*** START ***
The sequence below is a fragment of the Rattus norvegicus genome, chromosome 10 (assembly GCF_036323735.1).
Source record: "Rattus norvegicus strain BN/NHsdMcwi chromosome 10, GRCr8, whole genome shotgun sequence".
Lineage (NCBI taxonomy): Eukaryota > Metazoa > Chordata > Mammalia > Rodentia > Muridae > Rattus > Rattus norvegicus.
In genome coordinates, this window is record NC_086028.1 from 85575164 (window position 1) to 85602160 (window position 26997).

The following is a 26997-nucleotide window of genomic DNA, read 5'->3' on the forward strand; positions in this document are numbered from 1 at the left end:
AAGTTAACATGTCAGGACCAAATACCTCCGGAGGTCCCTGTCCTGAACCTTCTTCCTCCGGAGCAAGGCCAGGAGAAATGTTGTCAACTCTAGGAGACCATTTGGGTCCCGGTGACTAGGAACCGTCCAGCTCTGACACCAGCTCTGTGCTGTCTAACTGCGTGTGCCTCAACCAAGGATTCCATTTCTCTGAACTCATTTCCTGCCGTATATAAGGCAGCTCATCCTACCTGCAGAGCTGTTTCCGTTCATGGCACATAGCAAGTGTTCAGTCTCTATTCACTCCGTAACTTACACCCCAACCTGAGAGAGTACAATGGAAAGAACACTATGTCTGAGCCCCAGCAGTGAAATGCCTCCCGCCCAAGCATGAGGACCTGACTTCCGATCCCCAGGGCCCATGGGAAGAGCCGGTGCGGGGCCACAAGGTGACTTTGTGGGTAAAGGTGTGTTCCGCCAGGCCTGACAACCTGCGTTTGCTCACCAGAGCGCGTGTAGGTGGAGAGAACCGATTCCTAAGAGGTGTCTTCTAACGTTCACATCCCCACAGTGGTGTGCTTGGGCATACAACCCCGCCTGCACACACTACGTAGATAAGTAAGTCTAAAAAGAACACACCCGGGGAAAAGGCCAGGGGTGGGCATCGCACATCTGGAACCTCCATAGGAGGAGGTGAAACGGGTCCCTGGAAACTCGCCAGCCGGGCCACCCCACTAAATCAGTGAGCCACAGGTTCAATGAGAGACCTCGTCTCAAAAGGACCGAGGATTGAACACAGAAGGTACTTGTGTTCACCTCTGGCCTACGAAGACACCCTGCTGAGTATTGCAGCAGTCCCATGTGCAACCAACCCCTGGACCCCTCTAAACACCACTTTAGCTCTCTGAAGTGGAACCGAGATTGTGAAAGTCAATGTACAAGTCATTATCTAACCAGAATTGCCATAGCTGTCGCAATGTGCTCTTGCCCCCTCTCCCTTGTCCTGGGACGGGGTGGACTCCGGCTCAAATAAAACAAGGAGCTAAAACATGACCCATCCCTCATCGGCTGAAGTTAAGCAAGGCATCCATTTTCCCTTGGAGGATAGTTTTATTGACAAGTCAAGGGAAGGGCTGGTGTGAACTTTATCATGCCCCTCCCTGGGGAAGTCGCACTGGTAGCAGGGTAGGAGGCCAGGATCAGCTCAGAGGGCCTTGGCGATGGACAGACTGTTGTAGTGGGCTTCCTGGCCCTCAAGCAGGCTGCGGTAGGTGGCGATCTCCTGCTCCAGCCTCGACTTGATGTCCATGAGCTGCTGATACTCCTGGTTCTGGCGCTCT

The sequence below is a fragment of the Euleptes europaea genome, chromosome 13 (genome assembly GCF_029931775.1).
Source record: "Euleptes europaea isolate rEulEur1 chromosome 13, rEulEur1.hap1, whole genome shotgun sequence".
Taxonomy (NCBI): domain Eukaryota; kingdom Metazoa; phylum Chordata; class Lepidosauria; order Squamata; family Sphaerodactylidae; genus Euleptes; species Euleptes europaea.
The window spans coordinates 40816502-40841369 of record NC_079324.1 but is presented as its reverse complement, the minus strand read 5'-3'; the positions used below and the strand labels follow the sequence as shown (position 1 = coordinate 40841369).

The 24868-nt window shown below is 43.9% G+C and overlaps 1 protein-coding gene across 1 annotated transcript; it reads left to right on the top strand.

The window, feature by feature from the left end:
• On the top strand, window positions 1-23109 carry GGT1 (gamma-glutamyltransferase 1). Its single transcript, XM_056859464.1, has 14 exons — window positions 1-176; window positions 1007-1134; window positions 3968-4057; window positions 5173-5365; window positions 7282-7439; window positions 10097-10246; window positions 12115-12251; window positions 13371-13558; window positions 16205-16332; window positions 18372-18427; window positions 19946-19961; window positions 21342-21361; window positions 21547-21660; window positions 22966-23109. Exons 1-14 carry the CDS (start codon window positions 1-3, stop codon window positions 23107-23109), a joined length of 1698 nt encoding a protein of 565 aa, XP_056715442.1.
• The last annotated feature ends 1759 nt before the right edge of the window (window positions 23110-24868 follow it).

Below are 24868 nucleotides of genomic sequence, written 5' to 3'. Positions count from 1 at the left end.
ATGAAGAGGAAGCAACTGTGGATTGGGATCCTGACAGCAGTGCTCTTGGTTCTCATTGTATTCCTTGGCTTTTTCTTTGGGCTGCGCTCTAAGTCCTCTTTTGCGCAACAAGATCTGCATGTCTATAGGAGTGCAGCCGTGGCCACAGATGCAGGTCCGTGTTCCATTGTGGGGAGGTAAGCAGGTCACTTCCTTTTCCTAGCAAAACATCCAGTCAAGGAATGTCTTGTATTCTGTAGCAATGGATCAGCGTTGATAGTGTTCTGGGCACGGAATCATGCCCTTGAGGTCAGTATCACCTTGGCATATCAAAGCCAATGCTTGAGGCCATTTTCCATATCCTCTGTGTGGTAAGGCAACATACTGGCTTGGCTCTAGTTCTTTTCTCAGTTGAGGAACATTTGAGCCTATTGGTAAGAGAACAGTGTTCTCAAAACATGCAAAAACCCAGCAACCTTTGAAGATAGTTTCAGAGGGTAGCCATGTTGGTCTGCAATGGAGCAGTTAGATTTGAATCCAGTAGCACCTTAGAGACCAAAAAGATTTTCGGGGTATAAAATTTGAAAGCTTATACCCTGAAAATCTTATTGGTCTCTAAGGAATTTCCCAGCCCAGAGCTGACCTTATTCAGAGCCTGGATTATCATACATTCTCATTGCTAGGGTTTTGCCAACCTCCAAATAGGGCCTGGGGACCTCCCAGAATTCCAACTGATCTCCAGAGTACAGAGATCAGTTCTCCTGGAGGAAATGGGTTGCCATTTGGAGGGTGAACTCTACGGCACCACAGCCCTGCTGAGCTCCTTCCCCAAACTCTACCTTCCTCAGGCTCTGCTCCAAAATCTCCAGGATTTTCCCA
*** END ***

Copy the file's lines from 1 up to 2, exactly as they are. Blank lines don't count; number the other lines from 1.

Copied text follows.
The sequence below is a fragment of the Rattus norvegicus genome, chromosome 10 (assembly GCF_036323735.1).
Source record: "Rattus norvegicus strain BN/NHsdMcwi chromosome 10, GRCr8, whole genome shotgun sequence".